During the 2016-2017 school year, I met a first-year teacher who transformed from an energetic and ambitious burgeoning educational star to a “one-and-done” disengaged skeptic of the educational process. The cause: a school leader who overlooked innovation and ignored what was best for students and teachers. The effect: a first-year teacher who resigned and committed to not returning to PK-12 education. This is just one example of how quickly bad leadership can snuff out what could otherwise be a candle in the dark for many students and fellow educators.

Good leaders manage people and general operations.
Great leaders inspire and energize constituents.

Good leaders stand on the shoulders of competent personnel.
Great leaders build up others for leadership and support their success.

Good leaders accept things for what they are in the present.
Great leaders are visionaries who seek to inform the future with innovation, creativity and strategic planning.

Good leaders know that their actions will spark a reaction.
Great leaders know how to cause an effect that will inspire and motivate the hearts of staff, students and the community.

 

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Differentiation, individualization and personalization: What they mean, and where they’re headed

differentiation

How do differentiation, individualization and personalization differ? And how do they scale in terms of complexity?

 

Throughout the education sector, we hear a lot about “differentiation,” “individualization” and “personalization.” But what do these terms really mean, and how are they different?

At their core, they all deal with a similar overarching concept: customizing students’ learning experiences to address their particular learning needs.

Customization is incredibly powerful, and educators have long understood that custom-tailored lessons can drive student success more effectively than virtually anything else. But as the degree of customization increases, so too does the complexity of implementation – it’s no small feat for a single teacher to deliver perfectly customized lessons for a class of 30 students.

In response to this challenge, educators have been using a variety of approaches, including: differentiation, individualization and personalization, all of which can scale in terms of complexity.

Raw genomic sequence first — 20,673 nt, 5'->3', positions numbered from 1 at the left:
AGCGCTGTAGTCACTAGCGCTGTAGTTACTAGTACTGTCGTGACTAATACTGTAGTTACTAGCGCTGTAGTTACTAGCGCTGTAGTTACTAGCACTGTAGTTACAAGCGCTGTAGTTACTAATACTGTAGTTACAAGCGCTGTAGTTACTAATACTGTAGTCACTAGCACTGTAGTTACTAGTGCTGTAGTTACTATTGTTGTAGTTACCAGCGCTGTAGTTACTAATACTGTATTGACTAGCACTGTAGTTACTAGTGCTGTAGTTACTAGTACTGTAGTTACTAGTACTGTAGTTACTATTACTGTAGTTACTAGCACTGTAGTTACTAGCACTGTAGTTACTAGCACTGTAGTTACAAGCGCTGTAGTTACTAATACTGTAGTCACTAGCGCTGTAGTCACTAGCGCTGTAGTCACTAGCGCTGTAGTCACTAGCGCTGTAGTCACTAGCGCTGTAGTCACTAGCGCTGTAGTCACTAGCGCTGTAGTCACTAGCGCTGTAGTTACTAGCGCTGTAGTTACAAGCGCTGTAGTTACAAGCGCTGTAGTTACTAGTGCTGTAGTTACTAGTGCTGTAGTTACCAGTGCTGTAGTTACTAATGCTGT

These are not new concepts; in fact, various forms of differentiation in the classroom have been around since  the 1960s, and individualization and personalization also have been used for some time. Today, with technology, educators now have new opportunities to broaden their use of these methods to reach more students than ever before.

I’ll elaborate on the power of personalization and the role of technology in a moment, but first, let’s define these three distinct terms.

Differentiation, Individualization and – Most Importantly – Personalization

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A Case for Finger Counting

Photo of a girl’s hands as she uses her fingers to do math

 

New research suggests that young children may make gains in math by counting with their fingers.

Teachers generally start telling children to stop counting on their fingers around the end of first grade—they’re learning to do math in their heads, and finger counting is sometimes seen as a crutch or even a sign of weak math ability.

A new British study published in Frontiers in Education suggests that this may be a mistake because finger counting seems to boost math learning when paired with number games.

In the four-week experiment, 137 6- and 7-year-old children were split into five groups. One group participated in finger-counting exercises such as counting from 1 to 10 using each finger, showing the correct number of fingers when told a specific number, and doing simple addition or subtraction problems using their fingers. The second group played number games (e.g., dominoes and card games). The third and fourth groups did both—they performed finger-counting exercises and played number games. The final group was the control and didn’t participate in either the exercises or the games.

 

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JP’s Services

  • Detailed Needs Assessment
  • Customized Professional Development
  • Grant-writing
  • Strategies for serving students with Autism
  • Creating a positive school/classroom culture
  • Leadership training and coaching
  • Common Core State Standards
  • Effective Instructional Practices
  • Differentiating Instruction
  • Effective Reading Instruction
  • Job-embedded, side-by-side, onsite coaching